After the hills, it was just survival mode. That finisher’s medal at the end was the lure that pulled me on. That and the crowds. Boston - you people rock! When I turned left onto Boylston to head the last half-mile to the finish, I felt like I was winning the Olympics. The crowd was so loud - deafening - it was deeply moving and inspirational and a feeling and a sound I will never forget as long as I live. As neared the finish line I raised both hands in exultation, pumped my fist and screamed out a “Fuck Yes!” in honor of Shalane Flanagan (her husband Steve is my running coach), and hobbled my way through the water and food and medal and blanket stations.


On the way to pick up my gear-check bag, I saw a line about 3 blocks long for the Changing Tents, so opted to just stay in my soaked togs and hop on the train back to the hotel. it was on the train I leaned that Desiree Linden had won the women’s race, and that the top US male marathoner, Galen Rupp, had dropped out mid-race due to hypothermia. I later learned that the medical tents had treated over a thousand runners for severe hypothermia - I’m sure I made it through by the skin of my teeth. I was shaking and spasming by the time I got back to my hotel room. It must’ve been quite a sight, me trying to wriggle out of my soaked and destroyed garments. I’m glad there’s no video of that. The good news - I found my earphones - they had crawled down my back and were trapped in my wet shirt!


I took a hot shower, put on warm dry layers, and collapsed. I had worked for years trying to qualify for Boston, finally made it, and of course it had to be THIS year, the most bizarre ever! It was my worst marathon in years, time-wise, but that seemed beside the point yesterday. The wining times by the elite runners yesterday were the slowest in over 40 years.  I survived Boston 2018, and I have learned this - I can do anything I put my mind to, and if 30,000 people can put themselves through a test like this, the human race is truly capable of amazing feats. We are Boston Strong!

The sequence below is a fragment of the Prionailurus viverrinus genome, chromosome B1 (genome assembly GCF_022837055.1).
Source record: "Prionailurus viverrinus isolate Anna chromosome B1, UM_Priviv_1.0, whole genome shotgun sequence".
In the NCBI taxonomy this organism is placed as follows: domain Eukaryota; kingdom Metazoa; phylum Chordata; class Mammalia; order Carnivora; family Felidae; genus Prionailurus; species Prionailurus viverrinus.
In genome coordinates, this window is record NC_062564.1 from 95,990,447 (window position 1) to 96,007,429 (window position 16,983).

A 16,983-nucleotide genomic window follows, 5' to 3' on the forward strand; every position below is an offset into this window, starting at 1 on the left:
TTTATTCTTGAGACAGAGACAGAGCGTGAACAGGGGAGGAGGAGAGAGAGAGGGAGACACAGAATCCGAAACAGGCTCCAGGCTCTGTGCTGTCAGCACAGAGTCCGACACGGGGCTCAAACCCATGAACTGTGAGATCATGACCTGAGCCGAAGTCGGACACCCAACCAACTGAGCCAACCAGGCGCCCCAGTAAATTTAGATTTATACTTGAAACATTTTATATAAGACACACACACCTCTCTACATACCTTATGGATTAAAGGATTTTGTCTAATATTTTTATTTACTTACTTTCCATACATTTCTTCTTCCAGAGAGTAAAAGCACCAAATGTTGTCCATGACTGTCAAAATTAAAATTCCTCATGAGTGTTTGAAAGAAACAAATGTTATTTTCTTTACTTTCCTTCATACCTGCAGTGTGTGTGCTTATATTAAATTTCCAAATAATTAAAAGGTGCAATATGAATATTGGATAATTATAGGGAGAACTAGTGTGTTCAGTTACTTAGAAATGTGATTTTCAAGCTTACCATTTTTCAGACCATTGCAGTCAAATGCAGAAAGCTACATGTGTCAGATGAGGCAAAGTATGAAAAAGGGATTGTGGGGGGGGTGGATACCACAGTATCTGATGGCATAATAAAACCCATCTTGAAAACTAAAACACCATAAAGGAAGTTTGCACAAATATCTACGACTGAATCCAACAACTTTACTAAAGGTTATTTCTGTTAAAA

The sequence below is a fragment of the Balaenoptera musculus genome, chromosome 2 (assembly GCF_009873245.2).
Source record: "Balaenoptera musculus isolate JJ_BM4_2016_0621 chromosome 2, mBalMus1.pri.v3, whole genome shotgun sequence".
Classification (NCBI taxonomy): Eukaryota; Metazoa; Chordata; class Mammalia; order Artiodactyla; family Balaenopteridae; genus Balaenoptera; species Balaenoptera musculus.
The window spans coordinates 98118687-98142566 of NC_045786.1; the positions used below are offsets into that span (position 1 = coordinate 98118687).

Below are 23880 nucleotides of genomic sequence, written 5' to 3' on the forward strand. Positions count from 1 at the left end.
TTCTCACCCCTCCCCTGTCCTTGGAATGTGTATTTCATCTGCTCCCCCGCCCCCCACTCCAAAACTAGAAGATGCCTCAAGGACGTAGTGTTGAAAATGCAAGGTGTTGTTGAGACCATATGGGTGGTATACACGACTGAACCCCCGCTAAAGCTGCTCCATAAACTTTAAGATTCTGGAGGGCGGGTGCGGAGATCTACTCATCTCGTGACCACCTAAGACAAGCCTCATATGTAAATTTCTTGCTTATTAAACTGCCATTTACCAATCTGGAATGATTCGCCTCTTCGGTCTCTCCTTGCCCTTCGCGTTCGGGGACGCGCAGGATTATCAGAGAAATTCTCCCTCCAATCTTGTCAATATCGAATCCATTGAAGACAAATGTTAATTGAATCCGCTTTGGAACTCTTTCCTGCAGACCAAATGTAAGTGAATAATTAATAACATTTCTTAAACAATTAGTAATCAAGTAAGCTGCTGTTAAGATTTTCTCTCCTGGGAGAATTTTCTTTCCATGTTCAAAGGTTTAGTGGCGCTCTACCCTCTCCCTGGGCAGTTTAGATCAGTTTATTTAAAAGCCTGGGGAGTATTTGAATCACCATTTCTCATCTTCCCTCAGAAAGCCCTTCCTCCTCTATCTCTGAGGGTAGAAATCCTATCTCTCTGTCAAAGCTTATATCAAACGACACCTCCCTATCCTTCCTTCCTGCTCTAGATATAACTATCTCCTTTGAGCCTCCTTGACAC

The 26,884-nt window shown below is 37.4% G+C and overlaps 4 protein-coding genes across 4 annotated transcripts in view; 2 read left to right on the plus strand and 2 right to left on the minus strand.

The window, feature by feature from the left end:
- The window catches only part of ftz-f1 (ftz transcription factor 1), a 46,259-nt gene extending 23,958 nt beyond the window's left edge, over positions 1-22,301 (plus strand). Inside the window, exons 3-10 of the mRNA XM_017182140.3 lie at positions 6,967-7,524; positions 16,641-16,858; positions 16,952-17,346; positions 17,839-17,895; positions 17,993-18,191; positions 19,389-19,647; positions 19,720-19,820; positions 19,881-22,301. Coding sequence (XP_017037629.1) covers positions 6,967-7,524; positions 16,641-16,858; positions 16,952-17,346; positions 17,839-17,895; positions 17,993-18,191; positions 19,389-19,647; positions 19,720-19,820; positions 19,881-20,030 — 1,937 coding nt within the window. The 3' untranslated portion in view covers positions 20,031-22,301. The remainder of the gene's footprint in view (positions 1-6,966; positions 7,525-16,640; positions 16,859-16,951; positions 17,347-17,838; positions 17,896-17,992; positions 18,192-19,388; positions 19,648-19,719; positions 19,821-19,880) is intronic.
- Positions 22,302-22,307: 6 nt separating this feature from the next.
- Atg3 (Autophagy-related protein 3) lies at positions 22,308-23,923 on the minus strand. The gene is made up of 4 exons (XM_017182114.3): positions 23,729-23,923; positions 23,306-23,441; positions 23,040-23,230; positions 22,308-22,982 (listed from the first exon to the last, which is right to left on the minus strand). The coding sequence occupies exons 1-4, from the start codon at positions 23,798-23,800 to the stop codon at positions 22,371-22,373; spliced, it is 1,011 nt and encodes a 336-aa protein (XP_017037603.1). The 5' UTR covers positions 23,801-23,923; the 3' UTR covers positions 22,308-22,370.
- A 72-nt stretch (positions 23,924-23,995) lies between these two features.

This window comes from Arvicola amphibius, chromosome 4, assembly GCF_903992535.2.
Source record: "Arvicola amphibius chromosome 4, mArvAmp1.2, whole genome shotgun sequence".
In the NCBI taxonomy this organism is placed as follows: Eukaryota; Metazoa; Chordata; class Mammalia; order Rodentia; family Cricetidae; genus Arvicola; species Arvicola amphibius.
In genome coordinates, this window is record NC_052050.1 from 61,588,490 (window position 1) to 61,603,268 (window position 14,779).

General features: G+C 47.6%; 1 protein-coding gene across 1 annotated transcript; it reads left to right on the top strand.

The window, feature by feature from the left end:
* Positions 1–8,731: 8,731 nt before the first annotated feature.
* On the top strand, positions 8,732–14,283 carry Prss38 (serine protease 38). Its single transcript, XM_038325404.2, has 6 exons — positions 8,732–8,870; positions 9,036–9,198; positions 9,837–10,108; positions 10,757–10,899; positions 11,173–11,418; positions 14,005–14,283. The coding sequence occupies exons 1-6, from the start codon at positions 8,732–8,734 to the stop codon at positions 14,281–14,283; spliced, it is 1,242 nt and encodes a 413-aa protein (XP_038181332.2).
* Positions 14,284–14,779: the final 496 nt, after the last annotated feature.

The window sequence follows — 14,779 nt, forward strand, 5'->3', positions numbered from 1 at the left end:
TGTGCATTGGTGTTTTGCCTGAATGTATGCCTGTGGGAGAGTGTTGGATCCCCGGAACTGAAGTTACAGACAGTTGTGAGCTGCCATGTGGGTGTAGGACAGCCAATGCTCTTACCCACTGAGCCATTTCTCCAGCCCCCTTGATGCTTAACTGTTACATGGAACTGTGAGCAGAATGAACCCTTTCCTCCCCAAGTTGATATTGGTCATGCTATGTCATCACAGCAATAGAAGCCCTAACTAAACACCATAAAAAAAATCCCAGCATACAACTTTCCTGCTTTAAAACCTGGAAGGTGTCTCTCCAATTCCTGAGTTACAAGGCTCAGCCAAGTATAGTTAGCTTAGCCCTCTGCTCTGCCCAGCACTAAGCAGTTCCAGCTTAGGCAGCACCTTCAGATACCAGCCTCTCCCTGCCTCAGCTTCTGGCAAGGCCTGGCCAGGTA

Now, onto some Burgers, Beer and Donuts…


Huge thanks and massive action...

The first few months of the year are typically the slower, quieter times in the wine business. Here in the Caveau world it has been somehow non-stop action - it seems like my head is spinning on a daily basis!  We've just had our best 1st quarter ever, and I am hugely appreciative and thankful for all of your support, passion, loyalty and enthusiasm. I know you can buy your wines from a million different places. That you choose to do so from us makes me very grateful, and makes me want to work even harder to deliver. It was great to see everyone at our spring tastings last weekend! Enjoy the juice. Thank you, thank you, thank you.


Our film project, Three Days of Glory, is picking up steam as we head into our official World Premiere at the Newport Beach Film Festival on April 29th, and we've just added a bunch of screenings - Napa Valley, McMinnville, IPNC, Vancouver, Nice, Vero Beach - the list is regularly updated here - if we're going to be near you, grab your tickets and come see us! We should be in theatrical distribution this fall, so stay tuned for all the updates.